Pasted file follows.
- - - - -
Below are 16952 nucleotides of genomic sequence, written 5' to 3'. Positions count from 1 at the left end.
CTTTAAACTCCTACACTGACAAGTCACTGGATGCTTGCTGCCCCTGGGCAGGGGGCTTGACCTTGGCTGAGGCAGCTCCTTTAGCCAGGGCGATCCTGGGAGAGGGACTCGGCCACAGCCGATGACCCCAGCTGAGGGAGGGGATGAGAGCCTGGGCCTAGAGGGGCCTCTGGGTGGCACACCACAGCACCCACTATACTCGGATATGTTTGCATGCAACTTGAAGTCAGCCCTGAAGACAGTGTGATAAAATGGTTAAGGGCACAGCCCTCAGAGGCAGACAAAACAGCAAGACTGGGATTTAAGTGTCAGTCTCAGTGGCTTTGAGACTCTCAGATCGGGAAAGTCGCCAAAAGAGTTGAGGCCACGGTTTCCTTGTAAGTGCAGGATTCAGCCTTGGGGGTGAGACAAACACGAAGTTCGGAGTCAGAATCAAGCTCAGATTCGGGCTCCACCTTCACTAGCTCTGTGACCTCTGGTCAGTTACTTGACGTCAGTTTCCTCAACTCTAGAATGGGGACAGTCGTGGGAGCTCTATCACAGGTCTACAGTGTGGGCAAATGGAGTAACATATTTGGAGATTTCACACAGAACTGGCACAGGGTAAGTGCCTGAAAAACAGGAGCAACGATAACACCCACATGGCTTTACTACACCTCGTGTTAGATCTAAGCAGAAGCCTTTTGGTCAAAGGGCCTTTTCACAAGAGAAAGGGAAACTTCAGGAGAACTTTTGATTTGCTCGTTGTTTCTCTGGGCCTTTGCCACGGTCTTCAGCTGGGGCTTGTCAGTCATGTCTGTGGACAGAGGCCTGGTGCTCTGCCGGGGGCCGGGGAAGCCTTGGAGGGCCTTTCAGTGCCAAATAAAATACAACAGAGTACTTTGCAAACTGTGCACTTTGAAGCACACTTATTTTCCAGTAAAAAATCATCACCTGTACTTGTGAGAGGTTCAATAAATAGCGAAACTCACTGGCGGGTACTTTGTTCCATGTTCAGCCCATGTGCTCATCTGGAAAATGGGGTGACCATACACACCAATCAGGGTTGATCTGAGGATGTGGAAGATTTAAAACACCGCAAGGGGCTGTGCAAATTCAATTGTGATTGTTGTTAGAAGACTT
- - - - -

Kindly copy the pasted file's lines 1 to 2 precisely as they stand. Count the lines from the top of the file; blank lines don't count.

Below are 16952 nucleotides of genomic sequence, written 5' to 3'. Positions count from 1 at the left end.
CTTTAAACTCCTACACTGACAAGTCACTGGATGCTTGCTGCCCCTGGGCAGGGGGCTTGACCTTGGCTGAGGCAGCTCCTTTAGCCAGGGCGATCCTGGGAGAGGGACTCGGCCACAGCCGATGACCCCAGCTGAGGGAGGGGATGAGAGCCTGGGCCTAGAGGGGCCTCTGGGTGGCACACCACAGCACCCACTATACTCGGATATGTTTGCATGCAACTTGAAGTCAGCCCTGAAGACAGTGTGATAAAATGGTTAAGGGCACAGCCCTCAGAGGCAGACAAAACAGCAAGACTGGGATTTAAGTGTCAGTCTCAGTGGCTTTGAGACTCTCAGATCGGGAAAGTCGCCAAAAGAGTTGAGGCCACGGTTTCCTTGTAAGTGCAGGATTCAGCCTTGGGGGTGAGACAAACACGAAGTTCGGAGTCAGAATCAAGCTCAGATTCGGGCTCCACCTTCACTAGCTCTGTGACCTCTGGTCAGTTACTTGACGTCAGTTTCCTCAACTCTAGAATGGGGACAGTCGTGGGAGCTCTATCACAGGTCTACAGTGTGGGCAAATGGAGTAACATATTTGGAGATTTCACACAGAACTGGCACAGGGTAAGTGCCTGAAAAACAGGAGCAACGATAACACCCACATGGCTTTACTACACCTCGTGTTAGATCTAAGCAGAAGCCTTTTGGTCAAAGGGCCTTTTCACAAGAGAAAGGGAAACTTCAGGAGAACTTTTGATTTGCTCGTTGTTTCTCTGGGCCTTTGCCACGGTCTTCAGCTGGGGCTTGTCAGTCATGTCTGTGGACAGAGGCCTGGTGCTCTGCCGGGGGCCGGGGAAGCCTTGGAGGGCCTTTCAGTGCCAAATAAAATACAACAGAGTACTTTGCAAACTGTGCACTTTGAAGCACACTTATTTTCCAGTAAAAAATCATCACCTGTACTTGTGAGAGGTTCAATAAATAGCGAAACTCACTGGCGGGTACTTTGTTCCATGTTCAGCCCATGTGCTCATCTGGAAAATGGGGTGACCATACACACCAATCAGGGTTGATCTGAGGATGTGGAAGATTTAAAACACCGCAAGGGGCTGTGCAAATTCAATTGTGATTGTTGTTAGAAGACTT